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The CIA, Dick Cheney, and hit men
Did the CIA just scrap a top-secret plan to assassinate al Qaida leaders? If so, why?
 

Congressional Democrats are “indignant” about a top-secret post-9/11 CIA program to kill al Qaida operatives, said Mark Theissen in National Review Online, because they were not fully briefed on it. “Excuse me, but this is the Democrats’ idea of a scandal?” Most Americans would “not only expect but demand” that we kill al Qaida’s leaders. And the leaking of this now-canceled program is probably why they weren’t informed in the first place.

Dick Cheney ordered the program hidden from Congress because it “pushed the limits of legality,” said Chris McGreal in Britain’s The Guardian, by “planning to assassinate al Qaida operatives in friendly countries without the knowledge of their governments.” But even that wouldn’t be too controversial—there have been many killings and detentions since 9/11, and President Obama has even stepped up unmanned Predator aerial killings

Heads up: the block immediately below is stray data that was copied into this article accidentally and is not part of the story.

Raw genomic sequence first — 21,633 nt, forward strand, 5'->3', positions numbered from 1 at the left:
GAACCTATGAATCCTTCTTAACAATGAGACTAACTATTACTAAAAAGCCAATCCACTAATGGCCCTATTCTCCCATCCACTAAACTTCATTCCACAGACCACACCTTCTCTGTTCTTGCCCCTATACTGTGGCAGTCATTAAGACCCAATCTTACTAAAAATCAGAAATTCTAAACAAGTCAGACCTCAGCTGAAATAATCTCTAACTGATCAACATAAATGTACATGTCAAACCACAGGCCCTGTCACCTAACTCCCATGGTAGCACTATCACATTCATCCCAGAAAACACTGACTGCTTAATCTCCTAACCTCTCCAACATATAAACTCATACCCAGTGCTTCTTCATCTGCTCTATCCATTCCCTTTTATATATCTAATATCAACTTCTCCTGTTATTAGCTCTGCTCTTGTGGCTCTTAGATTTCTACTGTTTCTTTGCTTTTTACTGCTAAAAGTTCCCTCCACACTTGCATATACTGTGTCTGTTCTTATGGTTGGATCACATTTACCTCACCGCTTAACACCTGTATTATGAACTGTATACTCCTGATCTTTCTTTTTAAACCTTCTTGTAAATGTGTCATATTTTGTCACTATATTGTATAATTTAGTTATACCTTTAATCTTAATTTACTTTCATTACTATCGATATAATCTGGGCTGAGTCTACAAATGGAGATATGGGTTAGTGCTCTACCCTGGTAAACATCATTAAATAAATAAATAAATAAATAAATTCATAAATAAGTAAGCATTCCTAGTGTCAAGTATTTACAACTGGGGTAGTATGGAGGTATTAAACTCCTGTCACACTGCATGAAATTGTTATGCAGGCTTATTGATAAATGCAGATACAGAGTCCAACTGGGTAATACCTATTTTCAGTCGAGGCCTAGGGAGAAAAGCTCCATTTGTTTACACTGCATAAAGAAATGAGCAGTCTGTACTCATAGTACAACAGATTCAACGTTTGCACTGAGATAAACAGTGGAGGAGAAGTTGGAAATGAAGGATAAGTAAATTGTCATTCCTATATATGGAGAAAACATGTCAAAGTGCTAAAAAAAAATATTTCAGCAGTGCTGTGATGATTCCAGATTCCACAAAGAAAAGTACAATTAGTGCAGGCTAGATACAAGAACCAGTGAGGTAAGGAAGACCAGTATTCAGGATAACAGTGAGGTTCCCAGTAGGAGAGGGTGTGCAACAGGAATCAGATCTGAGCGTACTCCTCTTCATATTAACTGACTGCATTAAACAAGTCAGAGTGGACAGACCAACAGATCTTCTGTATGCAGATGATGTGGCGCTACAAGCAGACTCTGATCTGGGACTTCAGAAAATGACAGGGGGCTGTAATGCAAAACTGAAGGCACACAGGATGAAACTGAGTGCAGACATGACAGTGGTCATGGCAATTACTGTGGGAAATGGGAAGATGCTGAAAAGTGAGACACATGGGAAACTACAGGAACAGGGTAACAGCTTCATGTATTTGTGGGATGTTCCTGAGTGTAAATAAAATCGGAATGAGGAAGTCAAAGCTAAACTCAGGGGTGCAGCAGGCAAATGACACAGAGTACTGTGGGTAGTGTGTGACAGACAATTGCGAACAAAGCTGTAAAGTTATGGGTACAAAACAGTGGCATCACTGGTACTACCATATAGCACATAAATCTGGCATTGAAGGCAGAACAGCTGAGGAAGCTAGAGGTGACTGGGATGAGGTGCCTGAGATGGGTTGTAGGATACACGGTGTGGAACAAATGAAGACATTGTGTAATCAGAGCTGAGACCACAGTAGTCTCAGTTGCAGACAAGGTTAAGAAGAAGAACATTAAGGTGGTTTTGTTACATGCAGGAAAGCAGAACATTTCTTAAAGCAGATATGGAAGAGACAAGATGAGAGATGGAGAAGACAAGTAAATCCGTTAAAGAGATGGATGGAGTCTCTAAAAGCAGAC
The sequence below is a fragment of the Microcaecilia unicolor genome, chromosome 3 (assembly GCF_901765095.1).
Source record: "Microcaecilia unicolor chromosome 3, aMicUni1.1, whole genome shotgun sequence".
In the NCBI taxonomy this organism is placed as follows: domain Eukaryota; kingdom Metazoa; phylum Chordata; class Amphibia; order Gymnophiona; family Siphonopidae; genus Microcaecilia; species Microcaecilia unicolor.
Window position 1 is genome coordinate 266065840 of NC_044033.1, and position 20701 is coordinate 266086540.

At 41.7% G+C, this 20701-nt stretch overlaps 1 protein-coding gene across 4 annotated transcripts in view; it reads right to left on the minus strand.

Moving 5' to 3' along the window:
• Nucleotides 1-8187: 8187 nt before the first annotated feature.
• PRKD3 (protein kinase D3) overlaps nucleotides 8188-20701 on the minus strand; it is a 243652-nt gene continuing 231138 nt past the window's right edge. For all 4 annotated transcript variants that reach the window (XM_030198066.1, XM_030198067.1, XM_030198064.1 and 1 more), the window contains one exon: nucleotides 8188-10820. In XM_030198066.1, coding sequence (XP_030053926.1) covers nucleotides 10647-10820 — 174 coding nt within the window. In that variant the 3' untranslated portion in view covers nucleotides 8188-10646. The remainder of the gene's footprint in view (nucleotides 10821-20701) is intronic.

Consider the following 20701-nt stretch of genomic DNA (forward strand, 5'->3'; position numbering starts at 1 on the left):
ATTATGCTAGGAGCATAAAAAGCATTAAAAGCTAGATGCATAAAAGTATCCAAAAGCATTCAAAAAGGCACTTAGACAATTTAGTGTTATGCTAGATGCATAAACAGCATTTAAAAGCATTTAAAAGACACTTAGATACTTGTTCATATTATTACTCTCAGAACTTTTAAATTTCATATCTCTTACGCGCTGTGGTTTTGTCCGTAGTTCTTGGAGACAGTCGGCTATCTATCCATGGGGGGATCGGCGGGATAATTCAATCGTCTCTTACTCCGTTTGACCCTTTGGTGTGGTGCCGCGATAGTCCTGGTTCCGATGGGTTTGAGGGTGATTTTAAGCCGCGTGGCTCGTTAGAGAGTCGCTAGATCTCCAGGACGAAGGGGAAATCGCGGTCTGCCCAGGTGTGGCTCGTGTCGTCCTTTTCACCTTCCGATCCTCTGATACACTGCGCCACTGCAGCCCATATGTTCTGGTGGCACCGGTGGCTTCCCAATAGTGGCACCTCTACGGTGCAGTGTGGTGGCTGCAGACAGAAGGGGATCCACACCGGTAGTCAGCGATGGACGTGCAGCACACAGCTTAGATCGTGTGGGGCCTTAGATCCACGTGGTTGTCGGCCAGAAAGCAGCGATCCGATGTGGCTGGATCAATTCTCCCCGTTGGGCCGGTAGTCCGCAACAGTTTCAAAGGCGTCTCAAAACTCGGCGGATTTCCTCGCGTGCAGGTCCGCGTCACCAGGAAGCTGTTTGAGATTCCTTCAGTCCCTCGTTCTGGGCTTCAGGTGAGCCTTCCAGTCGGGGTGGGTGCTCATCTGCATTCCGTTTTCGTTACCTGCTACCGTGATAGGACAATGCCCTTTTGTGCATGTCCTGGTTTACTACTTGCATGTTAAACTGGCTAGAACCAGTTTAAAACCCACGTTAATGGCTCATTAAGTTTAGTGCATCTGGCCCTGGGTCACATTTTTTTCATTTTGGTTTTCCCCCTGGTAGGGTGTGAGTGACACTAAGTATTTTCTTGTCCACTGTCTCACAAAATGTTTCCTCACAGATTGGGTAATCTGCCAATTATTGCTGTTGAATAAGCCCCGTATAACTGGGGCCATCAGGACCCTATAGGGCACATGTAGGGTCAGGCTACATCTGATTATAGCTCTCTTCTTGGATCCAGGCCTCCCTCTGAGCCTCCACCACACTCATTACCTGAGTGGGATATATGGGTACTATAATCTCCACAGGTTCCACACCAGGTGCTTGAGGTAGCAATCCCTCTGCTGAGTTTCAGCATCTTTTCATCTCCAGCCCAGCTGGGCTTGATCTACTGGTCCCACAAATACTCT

Roaming CIA hit squads make a good story, but ex-CIA officials point to a “somewhat less dramatic” possibility, said Bobby Ghosh in Time: The program involved domestic surveillance. Spying on Americans falls way “outside the CIA’s purview,” and it would be controversial enough to explain CIA chief Leon Panetta’s quick cancellation, and Cheney’s order for it to be “kept under wraps.”

Leaving aside the politics, morality, and specific legality of whatever program was in the works, said Mark Daniels in The Moderate Voice, under what authority did Cheney order its “cover-up”? If I read the Constitution correctly, so long as the president is not incapacitated, the vice president “possesses no executive (or operational) authority.”

 

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